Maha Sura Singhanat

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Maha Sura Singhanat
Maha Sura Singhanat.jpg
Painting of Maha Surasinghanat at Wat Chana Songkhram
Viceroy of Siam
Tenure1782 – 3 November 1803
AppointedPhutthayotfa Chulalok (Rama I)
PredecessorCreation for the new dynasty, previously Krom Khun Inthraphithak
SuccessorIsarasundhorn (later Rama II)
DeputyAnurak Devesh
Born(1744-11-01)1 November 1744
Ayutthaya, Kingdom of Ayutthaya
Died3 November 1803(1803-11-03) (aged 59)
Bangkok, Siam
SpousePrincess Sri Anocha (born Princess Rojja of Lampang)
Issue43 sons and daughters with various consorts
HouseChakri Dynasty
FatherThongdi (later Somdet Phra Prathom Borom Maha Rajchanok)
MotherDaoreung (Yok)

Somdet Phra Bawornrajchao Maha Sura Singhanat (Thai: สมเด็จพระบวรราชเจ้ามหาสุรสิงหนาท; RTGSSomdet Phra Boworaratchao Mahasurasinghanat, lit: His Royal Highness, Maharurasinghanat, Prince of Front Palace) (1744–1803) was the younger brother of Phutthayotfa Chulalok, the first monarch of the Chakri dynasty of Siam. As an Ayutthayan general, he fought alongside his brother in various campaigns against Burmese invaders and the local warlords. When his brother crowned himself as the king of Siam at Bangkok in 1781, he was appointed the Front Palace or Maha Uparaj, the title of the heir. During the reign of his brother, he was known for his important role in the campaigns against Bodawpaya of Burma.

Early life[edit]

Bunma was born in 1744 to Thongdee and Daoreung. His father Thongdee was the Royal Secretary of Northern Siam and Keeper of Royal Seal. As a son of aristocrat, he entered the palace and began his aristocratic life as a royal page. Thongdee was a descendant of Kosa Pan, the leader of Siamese mission to France in the seventeenth century. Bunma had four other siblings and two other half-siblings. Bunma himself was the youngest born to Daoreung.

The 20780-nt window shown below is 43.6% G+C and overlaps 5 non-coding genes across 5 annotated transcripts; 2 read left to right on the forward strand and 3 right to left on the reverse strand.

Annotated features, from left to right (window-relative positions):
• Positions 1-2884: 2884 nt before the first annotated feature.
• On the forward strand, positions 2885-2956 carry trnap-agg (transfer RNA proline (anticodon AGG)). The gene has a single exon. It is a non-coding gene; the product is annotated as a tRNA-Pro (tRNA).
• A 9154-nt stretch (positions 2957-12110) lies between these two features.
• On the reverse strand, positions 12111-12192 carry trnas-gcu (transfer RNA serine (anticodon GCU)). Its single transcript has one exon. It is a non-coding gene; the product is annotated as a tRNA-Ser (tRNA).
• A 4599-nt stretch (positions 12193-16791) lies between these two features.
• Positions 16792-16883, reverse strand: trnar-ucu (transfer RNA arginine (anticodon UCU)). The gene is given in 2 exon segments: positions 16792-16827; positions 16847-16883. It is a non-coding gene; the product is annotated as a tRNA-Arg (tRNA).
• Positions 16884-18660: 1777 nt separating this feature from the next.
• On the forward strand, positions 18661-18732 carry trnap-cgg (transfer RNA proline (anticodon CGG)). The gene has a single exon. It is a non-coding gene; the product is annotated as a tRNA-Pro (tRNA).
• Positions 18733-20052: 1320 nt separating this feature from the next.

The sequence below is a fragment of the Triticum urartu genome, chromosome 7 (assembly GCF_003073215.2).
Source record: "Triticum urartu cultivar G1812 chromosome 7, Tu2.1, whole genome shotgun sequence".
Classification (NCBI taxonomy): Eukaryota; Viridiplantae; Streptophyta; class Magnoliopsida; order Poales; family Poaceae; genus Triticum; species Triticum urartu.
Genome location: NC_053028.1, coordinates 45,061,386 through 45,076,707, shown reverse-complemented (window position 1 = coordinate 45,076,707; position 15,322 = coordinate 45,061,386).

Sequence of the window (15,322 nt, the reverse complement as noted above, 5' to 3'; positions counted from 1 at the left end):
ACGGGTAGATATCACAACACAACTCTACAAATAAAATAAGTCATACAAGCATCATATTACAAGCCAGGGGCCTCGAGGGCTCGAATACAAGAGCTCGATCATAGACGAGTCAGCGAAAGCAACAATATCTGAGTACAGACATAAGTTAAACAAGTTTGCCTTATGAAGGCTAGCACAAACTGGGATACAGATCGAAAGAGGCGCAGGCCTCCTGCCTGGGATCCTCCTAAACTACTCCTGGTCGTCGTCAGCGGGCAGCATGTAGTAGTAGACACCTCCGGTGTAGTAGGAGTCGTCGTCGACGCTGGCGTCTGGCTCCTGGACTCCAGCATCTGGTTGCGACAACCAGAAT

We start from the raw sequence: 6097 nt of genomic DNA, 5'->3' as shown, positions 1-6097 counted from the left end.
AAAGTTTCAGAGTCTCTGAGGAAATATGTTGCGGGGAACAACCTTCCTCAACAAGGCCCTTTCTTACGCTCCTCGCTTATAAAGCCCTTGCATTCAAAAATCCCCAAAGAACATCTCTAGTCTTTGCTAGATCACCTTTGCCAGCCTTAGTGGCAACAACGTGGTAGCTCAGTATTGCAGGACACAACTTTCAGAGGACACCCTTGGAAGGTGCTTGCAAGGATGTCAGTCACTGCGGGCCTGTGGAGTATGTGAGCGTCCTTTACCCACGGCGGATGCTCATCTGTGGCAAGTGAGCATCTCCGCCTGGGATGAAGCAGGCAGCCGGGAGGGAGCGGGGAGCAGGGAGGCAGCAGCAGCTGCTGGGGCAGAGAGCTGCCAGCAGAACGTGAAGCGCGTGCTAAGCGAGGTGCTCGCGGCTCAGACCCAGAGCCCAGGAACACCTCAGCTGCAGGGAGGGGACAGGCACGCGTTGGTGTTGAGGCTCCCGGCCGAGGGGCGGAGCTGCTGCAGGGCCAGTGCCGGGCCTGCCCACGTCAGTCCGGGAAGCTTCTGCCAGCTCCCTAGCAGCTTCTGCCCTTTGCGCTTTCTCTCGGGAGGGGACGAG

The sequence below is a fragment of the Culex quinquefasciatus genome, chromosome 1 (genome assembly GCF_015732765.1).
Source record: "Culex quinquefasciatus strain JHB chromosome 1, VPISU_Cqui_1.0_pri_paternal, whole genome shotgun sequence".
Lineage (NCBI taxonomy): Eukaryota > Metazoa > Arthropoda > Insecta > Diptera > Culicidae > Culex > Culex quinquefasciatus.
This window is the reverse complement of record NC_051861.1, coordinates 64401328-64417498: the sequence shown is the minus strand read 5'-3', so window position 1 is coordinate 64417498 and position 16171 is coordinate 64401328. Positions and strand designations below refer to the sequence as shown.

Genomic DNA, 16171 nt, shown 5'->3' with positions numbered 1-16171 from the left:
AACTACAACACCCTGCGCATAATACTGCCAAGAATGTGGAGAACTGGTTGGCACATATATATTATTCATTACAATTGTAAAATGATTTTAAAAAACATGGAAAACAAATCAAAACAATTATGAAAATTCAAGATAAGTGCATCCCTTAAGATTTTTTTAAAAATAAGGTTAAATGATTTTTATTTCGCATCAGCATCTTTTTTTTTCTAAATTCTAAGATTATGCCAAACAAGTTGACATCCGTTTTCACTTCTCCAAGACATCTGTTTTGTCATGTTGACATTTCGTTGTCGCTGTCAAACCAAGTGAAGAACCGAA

Campaigns against the Burmese[edit]

In 1767, Ayutthaya was about to fall. Bunma fled the city with a small carrack to join the rest of his family at Amphawa, Samut Songkram. His brother the Luang Yokbat of Ratchaburi suggested that he should join Taksin's forces at Chonburi.

After the fall of Ayutthaya, the city and peripheral areas were under the control of the Burmese, while local Siamese nobles established their own states. In 1768, Taksin recaptured Ayutthaya and repelled the Burmese. After the establishment of Thonburi and coronation of Taksin, Bunma was appointed Phra Maha Montri (Royal Police of the Right).

In the same year the two brothers joined the forces against Lord Pimai of Korat. After the campaign he was raised to Phraya Anuchitraja Anuchitraja waged several fightings to repel Burmese invasions. In 1770, after the defeat of Lord Fang, Anuchitraja became Chao Phraya Surasi - the ruler of Pitsanulok and defender of northern frontiers. In 1771, Surasi joined Phraya Pichai in his legendary fighting that broke his sword. Chao Phraya Surasi was known for his ruthlessness in wars that the Burmese gave him the epithet Tiger Lord.[1] In 1774, Phraya Surasi and his brother was assigned the mission of the capture of Lanna from the Burmese. With the help of Prince Kawila of Lampang, the Siamese forces were able to take Chiangmai. Surasi then took Kawila's sister, Sri Anocha, as his principal wife.